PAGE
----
A man suffering from an incurable but non-terminal illness has launched a legal challenge to change the law surrounding assisted suicide.
Omid was diagnosed with multiple system atrophy in 2014. He can no longer walk, uses a catheter bag, and struggles to talk. Most days, he is confined to bed. In 2015, he tried to take his own life.
The condition, however, is not terminal. Speaking to the Victoria Derbyshire show, the 54-year-old explained, “We don’t know how long it could take. It could take more than 10 years – more than 15 years. In the morning…I wake up thinking ‘please let this be the last time.'”
Currently, anyone who helps Omid to end his life could face prosecution. British law states that anyone who helps another person to die can be imprisoned for up to 14 years.
So, this is a human rights issue?
— Victoria Derbyshire (@VictoriaLIVE) March 27, 2017
The right to life is protected by Article 2 of the Convention on Human Rights. There is, however, no right to die. This was established in 2002 when a woman with motor neurone disease took her case to the European Court of Human Rights. It was confirmed in 2014, when the Supreme Court said that this was a matter for Parliament to decide, not the courts.
Several countries such as Switzerland, the Netherlands, and Canada do allow assisted suicide in controlled circumstances. However, this has always been a contentious issue in the UK and attempts to change the law have so far been unsuccessful.
In 2015 MPs rejected plans for a right to die in England and Wales. Dame Caroline Spelman argued: “The existing law protects the elderly, the disabled and those who might otherwise feel pressured to die.”
Campaigners, however, say that people should be allowed choice and control over their death in certain circumstances, such as where they are terminally ill.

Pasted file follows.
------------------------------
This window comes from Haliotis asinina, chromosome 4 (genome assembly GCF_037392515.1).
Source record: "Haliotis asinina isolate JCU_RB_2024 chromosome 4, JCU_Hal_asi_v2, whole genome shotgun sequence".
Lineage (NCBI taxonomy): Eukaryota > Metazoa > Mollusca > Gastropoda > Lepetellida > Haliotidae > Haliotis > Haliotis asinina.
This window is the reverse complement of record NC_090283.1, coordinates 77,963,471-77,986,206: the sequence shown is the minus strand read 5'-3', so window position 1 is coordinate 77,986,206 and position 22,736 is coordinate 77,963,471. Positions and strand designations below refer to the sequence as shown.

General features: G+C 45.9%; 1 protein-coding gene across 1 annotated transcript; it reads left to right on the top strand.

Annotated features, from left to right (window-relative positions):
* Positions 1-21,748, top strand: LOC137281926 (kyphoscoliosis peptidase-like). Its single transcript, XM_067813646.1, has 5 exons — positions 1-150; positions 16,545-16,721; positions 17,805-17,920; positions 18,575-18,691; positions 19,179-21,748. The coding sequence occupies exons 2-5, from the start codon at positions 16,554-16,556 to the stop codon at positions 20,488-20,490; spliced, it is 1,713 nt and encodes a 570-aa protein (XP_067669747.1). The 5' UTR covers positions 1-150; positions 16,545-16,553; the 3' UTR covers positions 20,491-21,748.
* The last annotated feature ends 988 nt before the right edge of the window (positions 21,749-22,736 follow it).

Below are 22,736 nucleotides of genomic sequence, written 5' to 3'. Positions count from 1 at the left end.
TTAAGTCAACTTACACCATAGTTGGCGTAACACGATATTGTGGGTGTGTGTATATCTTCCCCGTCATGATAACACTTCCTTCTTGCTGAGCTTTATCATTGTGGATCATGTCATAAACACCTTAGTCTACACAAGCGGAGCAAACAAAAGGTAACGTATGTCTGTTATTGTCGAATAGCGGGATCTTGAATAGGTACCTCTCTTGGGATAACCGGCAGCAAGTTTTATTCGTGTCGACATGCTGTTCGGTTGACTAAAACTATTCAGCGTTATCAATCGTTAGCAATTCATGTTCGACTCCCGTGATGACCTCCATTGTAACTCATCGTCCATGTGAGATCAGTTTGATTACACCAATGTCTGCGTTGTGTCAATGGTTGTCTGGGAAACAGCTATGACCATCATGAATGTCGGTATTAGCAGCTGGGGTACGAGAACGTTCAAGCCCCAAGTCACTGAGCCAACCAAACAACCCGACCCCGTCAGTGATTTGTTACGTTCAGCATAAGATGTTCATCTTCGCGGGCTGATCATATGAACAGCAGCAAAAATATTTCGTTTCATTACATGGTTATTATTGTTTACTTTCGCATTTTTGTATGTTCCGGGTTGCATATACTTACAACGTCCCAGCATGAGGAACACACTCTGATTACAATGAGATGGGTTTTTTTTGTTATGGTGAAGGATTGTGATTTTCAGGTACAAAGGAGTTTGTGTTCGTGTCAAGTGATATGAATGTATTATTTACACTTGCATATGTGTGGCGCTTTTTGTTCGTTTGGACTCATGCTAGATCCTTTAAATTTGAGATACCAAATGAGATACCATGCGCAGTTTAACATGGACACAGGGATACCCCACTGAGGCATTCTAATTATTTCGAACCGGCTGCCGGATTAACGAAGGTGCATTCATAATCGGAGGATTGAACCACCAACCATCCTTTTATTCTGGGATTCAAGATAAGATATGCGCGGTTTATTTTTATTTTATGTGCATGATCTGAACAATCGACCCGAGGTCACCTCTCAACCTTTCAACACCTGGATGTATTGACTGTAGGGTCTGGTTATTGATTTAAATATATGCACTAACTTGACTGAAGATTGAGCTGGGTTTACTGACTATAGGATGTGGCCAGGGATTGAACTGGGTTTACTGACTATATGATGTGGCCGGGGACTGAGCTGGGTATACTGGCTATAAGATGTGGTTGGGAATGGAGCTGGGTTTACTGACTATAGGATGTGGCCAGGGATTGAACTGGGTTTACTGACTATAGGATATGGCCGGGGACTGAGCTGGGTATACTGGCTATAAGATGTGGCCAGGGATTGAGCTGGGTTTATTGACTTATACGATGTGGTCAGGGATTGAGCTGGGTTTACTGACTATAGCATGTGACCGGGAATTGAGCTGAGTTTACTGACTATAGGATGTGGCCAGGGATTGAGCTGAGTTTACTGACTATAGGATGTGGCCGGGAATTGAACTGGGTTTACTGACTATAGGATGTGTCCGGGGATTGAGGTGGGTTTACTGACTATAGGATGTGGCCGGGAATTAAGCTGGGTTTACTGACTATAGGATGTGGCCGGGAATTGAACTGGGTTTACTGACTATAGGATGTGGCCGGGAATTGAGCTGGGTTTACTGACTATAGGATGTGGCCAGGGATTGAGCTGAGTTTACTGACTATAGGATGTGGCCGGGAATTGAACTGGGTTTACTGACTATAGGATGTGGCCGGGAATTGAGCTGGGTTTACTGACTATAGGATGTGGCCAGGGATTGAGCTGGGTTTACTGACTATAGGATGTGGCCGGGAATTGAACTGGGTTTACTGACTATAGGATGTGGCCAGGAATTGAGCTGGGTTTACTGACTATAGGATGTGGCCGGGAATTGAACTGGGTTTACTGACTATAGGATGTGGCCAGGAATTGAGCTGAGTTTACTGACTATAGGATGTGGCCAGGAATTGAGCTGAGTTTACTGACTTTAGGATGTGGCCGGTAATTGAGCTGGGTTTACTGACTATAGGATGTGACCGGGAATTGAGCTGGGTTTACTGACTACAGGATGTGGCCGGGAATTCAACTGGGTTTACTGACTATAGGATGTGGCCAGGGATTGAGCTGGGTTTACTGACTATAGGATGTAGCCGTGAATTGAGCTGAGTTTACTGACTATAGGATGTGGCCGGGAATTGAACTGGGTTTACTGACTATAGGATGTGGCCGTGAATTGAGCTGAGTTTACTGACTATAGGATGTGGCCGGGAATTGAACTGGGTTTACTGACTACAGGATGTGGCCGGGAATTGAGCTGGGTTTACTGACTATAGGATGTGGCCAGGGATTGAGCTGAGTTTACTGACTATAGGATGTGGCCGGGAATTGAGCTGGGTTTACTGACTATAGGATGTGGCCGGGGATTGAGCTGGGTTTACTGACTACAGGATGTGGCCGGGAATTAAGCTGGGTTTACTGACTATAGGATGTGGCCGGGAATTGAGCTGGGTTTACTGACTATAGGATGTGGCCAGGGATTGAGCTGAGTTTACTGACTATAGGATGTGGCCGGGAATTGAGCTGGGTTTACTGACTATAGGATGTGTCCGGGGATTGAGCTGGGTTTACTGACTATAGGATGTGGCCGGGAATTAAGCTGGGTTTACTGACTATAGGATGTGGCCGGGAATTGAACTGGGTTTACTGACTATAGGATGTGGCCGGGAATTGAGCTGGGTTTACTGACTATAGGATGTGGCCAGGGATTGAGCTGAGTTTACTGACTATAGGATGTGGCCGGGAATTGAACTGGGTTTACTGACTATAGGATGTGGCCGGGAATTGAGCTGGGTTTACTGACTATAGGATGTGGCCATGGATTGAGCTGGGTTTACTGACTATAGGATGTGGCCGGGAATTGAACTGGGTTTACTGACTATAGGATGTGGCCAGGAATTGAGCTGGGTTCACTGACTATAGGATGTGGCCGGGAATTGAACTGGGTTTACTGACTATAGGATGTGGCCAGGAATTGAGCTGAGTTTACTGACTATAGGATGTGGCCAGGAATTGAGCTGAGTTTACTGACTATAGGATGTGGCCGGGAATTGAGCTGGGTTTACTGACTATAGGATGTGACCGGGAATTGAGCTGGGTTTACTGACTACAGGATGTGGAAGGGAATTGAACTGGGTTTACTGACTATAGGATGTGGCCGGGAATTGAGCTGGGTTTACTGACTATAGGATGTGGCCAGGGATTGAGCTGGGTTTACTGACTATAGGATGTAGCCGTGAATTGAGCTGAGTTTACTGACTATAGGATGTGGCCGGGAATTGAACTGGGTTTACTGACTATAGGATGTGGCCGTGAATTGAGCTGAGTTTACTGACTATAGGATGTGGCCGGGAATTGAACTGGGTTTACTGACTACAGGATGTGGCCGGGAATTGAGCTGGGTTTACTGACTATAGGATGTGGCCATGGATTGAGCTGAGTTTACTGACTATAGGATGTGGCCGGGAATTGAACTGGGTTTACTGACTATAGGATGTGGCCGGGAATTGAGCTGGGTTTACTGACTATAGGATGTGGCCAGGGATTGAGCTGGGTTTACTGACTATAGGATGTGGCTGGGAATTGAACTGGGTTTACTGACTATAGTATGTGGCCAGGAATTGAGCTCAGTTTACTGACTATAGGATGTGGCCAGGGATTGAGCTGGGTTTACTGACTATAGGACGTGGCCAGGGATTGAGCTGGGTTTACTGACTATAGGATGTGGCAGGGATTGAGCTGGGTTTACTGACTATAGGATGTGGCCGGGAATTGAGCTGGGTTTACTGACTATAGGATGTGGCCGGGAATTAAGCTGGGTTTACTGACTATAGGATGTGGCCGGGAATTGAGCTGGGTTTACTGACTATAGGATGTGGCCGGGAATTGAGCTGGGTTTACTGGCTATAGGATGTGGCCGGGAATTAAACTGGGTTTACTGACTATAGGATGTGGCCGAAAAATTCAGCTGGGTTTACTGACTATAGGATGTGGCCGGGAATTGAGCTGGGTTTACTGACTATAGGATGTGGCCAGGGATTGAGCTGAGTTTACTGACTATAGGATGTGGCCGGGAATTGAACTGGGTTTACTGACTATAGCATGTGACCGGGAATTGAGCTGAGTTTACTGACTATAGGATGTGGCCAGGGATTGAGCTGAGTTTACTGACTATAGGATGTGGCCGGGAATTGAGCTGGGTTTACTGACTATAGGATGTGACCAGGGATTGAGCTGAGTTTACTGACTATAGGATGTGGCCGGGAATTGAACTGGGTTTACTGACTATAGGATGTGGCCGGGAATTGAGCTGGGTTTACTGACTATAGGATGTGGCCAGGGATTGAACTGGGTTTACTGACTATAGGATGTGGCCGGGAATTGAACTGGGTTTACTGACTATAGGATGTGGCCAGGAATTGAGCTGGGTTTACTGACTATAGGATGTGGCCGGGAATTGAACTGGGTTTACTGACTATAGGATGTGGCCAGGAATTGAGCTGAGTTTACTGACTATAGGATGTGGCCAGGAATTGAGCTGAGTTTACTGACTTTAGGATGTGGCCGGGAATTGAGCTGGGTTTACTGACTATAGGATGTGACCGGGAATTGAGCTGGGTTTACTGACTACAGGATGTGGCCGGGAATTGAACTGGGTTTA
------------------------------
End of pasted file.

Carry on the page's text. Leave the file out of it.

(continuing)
An emotive topic
Omid’s case raises further questions because he could live for another ten or twenty years. Many ‘right to die’ campaigners, such as Dignity in Dying, only advocate for people in the final six months of their life to be able to chose assisted suicide – not those who have long term condition.
The British Humanist Association, however, believe that everyone should have the right to choose when to end their life. Chief Executive Andrew Copson told RightsInfo:
All individuals should have the right to die with dignity. This means the legalisation of assisted dying for both terminally ill and incurably suffering individuals who are of sound mind, with strong safeguards in place to prevent abuse.
What happens now?
Omid has filed a judicial review in the High Court, challenging the rules around assisted dying. His lawyers have asked for a full hearing.
Another man, Noel Conway, is also attempting to challenge the law in the High Court. Mr Conway has motor neurone disease and is not expected to live beyond the next 12 months. Unlike Omid’s case, Mr Conway’s challenge is specifically about the rules and safeguards for adults who are terminally ill.
The High Court’s decision on whether to allow a full hearing in both cases is expected in the next few days.
What to know about this issue? Inform yourself with our coverage.
- Read our feature on why we need to talk about the right to die
- Take a look at our infographic on the right to life